Jewish piety alone will not allow for it. Let us return through Matthew's allusion to the first Exodus. I n the passover seder service, at the very moment when the narrative has brought the family to the crossing of the Red Sea, the liturgy stops abruptly in the midst of the joy the children of Israel express following their narrow escape. It stops, as the liturgy demands, because the Egyptians who were drowned in the receding waters were also children of God — and God cannot be joyful about that. Indeed, each of the plagues is recalled, not only for the miracle they presented to the Egyptian King, but also for the cost they exacted upon the people. At this point in the service, drops of wine are poured out, one for each plague — drops that empty the cup of celebration. This action is not meant to add a note of depression to an otherwise joyous occasion — just to keep the psychic balance. That would be too Protestant. Rather, the liturgy will not allow the perspective that the only persons who counted were the children of Israel. Even the enemy are children of God. And God will not let us forget that. All children count! Not only Jesus!
So, Herod breaks forth upon the stage and unleashes his havoc and children die. It is a troubling scene. Perhaps that is why our modern pericope leaps over the event, by excising the very verses (16-18) involved in the slaughter. If we follow the direction in the Common Lectionary, Herod meets the Magi and hatches the plot and, for some reason, Jesus ends up in Egypt. We escape the murderous scene.
And yet, horrible as it is, the event is not the real problem either. We can account for the event. The abuse of children is commonplace in our own world. Our theology rushes in to include these victims and their families. If we cannot answer why bad things happen to good people, at least we can put God on the side of those who have been hurt. The God of the oppressed So, it is not the death of children who confound our theologies. It is Herod. It is the presence of the abuser. What are we to do with Herod? Here we must follow earlier caution and allow Herod to be present to the mystery of this season. Maybe if we include Herod in this night, as one for whom this night is also meant, he might lead us toward the deeper regions of sacred drama.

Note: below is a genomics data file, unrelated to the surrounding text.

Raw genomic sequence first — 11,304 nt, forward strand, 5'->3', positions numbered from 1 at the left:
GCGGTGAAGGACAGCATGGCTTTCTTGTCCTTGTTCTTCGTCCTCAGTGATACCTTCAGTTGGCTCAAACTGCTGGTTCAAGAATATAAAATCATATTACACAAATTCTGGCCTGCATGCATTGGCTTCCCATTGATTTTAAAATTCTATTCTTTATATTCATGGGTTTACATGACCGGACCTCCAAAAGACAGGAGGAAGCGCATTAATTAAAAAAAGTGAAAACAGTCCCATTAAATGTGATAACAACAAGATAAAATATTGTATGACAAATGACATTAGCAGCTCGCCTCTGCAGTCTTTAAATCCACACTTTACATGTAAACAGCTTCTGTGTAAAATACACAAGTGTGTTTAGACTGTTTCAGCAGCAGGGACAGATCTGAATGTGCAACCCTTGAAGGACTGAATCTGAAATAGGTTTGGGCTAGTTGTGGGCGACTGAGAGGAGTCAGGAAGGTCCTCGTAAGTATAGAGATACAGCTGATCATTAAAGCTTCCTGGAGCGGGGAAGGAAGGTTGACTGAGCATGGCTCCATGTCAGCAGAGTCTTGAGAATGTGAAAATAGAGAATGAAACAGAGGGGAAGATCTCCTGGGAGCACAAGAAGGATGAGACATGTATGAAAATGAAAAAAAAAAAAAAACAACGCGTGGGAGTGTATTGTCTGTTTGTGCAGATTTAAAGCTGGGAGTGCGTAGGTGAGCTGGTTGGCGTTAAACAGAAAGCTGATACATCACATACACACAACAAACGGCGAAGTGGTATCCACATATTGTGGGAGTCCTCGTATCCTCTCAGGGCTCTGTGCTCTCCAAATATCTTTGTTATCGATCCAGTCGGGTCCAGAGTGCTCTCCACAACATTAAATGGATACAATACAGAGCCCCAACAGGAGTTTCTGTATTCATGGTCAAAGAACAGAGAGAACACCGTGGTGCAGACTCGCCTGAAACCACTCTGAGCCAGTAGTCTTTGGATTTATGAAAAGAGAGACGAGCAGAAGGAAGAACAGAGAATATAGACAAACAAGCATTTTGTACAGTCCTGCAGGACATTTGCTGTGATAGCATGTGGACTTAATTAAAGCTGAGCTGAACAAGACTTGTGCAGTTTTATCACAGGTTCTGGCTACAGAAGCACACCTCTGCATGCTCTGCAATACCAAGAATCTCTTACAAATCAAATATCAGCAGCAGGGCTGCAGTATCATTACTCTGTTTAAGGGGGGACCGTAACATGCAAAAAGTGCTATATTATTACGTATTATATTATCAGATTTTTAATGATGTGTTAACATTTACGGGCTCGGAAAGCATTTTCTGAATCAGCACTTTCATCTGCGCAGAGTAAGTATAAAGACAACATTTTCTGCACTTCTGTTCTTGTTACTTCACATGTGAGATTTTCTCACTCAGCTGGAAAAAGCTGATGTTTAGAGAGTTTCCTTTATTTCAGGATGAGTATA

To accomplish this we must be careful not to soften his presence by an appeal to a defense of insanity, or that he is only a pawn of Divine intention. He must stand as he is. We cannot protect him to avoid the shock of including him in the manger scene above the fireplace.
These feelings have rushed upon me recently, through my work of counseling. A man has entered my life. He is an older man who has begun to reveal a history of the abuse of young boys. He speaks with little emotion, maybe sadness, maybe mostly because he feels that people misunderstand him. He had profound inner urges he argues, and he needed a way to have them satisfied. Young boys became the solution. He is convinced, "I didn't hurt them."
I do not want to hear this. "Bullshit!" I scream on the inside but withhold my judgment from him. I am not sure why. As I write this, I have just dropped off my youngest son at a youth group. I cannot help but think of the man. If I were a father of one of his "willing" boys, I fear what I might do, It is not difficult for me to get in touch with my own rage. Better, says Jesus, that a millstone be hung around his neck than that one of these little ones be injured. And Jesus did not have his own children!